Across decades of co-circulation in humans, influenza A subtypes H1N1 and H3N2 have caused seasonal epidemics characterized by different age distributions of cases and mortality. H3N2 causes the majority of severe, clinically attended cases in high-risk elderly cohorts, and the majority of overall deaths, whereas H1N1 causes fewer deaths overall, and cases shifted towards young and middle-aged adults. These contrasting age profiles may result from differences in childhood imprinting to H1N1 and H3N2 or from differences in evolutionary rate between subtypes. Here we analyze a large epidemiological surveillance dataset to test whether childhood immune imprinting shapes seasonal influenza epidemiology, and if so, whether it acts primarily via homosubtypic immune memory or via broader, heterosubtypic memory. We also test the impact of evolutionary differences between influenza subtypes on age distributions of cases. Likelihood-based model comparison shows that narrow, within-subtype imprinting shapes seasonal influenza risk alongside age-specific risk factors. The data do not support a strong effect of evolutionary rate, or of broadly protective imprinting that acts across subtypes. Our findings emphasize that childhood exposures can imprint a lifelong immunological bias toward particular influenza subtypes, and that these cohort-specific biases shape epidemic age distributions. As a consequence, newer and less “senior” antibody responses acquired later in life do not provide the same strength of protection as responses imprinted in childhood. Finally, we project that the relatively low mortality burden of H1N1 may increase in the coming decades, as cohorts that lack H1N1-specific imprinting eventually reach old age.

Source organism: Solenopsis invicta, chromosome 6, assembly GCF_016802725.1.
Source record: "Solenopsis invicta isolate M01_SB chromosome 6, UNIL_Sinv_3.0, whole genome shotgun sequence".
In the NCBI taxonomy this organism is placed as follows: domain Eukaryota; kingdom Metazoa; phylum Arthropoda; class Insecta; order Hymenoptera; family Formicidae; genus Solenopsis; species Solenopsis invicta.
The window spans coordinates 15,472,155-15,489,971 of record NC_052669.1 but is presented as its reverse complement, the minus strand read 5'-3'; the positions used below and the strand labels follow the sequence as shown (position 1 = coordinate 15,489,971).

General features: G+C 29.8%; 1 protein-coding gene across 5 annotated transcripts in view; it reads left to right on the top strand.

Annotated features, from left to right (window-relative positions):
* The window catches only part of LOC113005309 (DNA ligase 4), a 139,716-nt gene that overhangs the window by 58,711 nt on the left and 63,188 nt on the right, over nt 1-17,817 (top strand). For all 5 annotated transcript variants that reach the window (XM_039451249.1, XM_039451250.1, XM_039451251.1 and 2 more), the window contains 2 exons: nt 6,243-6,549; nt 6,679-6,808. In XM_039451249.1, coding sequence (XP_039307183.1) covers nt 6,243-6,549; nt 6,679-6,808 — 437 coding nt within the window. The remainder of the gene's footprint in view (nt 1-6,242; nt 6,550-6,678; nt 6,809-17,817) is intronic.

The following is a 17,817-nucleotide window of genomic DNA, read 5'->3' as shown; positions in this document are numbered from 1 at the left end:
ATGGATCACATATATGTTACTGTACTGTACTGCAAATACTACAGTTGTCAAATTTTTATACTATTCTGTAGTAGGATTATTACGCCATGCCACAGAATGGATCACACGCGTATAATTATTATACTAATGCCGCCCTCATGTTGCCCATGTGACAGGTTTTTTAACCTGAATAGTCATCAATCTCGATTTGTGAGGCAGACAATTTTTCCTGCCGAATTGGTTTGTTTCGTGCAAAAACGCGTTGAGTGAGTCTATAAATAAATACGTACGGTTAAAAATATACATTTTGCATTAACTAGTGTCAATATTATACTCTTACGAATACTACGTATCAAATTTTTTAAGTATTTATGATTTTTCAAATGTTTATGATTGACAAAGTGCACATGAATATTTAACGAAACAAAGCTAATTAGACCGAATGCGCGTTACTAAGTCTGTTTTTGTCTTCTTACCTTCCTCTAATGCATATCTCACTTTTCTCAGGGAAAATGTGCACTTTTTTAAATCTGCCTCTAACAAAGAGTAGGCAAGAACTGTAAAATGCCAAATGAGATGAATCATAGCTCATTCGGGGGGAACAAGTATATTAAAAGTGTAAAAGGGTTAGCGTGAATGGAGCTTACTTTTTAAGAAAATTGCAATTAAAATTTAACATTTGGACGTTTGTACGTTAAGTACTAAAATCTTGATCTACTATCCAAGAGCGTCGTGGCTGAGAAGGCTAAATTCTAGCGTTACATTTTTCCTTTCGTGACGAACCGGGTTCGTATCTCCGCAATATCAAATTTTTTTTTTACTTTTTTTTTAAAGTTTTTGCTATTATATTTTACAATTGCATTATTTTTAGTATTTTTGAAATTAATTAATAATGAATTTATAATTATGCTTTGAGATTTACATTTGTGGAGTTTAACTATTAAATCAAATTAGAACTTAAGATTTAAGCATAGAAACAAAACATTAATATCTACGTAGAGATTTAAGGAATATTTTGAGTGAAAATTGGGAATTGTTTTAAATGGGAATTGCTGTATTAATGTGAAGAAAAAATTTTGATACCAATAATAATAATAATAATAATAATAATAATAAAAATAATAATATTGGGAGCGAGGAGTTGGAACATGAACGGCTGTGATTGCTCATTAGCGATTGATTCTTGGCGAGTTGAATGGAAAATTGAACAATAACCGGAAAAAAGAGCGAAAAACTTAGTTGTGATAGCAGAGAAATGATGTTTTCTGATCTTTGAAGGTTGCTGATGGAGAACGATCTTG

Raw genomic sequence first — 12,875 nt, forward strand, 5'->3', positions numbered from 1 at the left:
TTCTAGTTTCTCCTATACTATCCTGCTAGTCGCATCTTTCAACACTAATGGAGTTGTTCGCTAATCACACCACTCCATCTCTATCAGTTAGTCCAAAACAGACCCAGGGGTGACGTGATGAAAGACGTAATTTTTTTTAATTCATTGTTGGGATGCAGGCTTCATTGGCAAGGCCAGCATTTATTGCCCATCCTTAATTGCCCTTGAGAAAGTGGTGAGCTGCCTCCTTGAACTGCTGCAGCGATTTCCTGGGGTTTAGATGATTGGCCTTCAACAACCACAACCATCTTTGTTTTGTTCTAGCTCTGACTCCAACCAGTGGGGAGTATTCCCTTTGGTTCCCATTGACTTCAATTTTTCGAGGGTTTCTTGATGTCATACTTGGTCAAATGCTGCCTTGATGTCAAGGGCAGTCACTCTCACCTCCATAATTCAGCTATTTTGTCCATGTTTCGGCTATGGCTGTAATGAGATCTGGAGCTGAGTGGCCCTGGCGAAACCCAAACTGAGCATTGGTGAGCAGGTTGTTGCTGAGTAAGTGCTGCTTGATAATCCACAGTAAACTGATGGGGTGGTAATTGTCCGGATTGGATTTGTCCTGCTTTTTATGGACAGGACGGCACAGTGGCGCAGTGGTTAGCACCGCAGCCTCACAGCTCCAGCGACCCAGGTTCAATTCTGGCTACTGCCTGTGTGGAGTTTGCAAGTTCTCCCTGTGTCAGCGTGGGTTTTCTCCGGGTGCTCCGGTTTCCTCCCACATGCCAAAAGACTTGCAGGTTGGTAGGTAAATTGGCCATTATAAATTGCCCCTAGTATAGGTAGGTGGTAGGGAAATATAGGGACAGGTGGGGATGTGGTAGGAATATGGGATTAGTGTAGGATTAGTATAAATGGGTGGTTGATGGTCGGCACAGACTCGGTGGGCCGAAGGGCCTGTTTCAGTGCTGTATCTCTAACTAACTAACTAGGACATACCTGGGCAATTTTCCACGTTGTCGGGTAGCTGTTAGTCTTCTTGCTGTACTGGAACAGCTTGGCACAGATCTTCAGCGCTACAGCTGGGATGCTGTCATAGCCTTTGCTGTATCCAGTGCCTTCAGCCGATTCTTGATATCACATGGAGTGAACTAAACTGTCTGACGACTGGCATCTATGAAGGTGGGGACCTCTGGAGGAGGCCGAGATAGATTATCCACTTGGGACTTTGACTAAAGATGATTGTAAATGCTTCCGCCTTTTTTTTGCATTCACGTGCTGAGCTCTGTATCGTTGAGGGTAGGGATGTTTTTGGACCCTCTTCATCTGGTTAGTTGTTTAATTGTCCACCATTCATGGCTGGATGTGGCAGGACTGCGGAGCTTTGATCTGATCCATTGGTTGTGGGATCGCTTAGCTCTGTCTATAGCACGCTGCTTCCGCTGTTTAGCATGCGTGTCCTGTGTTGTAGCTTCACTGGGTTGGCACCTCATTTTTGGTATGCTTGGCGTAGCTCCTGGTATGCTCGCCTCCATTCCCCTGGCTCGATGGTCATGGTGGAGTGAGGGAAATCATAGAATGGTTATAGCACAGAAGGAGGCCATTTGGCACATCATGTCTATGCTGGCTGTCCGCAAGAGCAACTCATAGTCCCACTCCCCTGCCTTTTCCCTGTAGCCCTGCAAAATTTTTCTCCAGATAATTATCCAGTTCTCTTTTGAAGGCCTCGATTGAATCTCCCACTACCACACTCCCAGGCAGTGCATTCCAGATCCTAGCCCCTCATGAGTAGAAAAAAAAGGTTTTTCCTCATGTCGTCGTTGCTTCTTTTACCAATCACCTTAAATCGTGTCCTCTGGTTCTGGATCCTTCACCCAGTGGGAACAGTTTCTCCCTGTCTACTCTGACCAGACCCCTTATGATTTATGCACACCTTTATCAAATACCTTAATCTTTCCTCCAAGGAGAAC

Author summary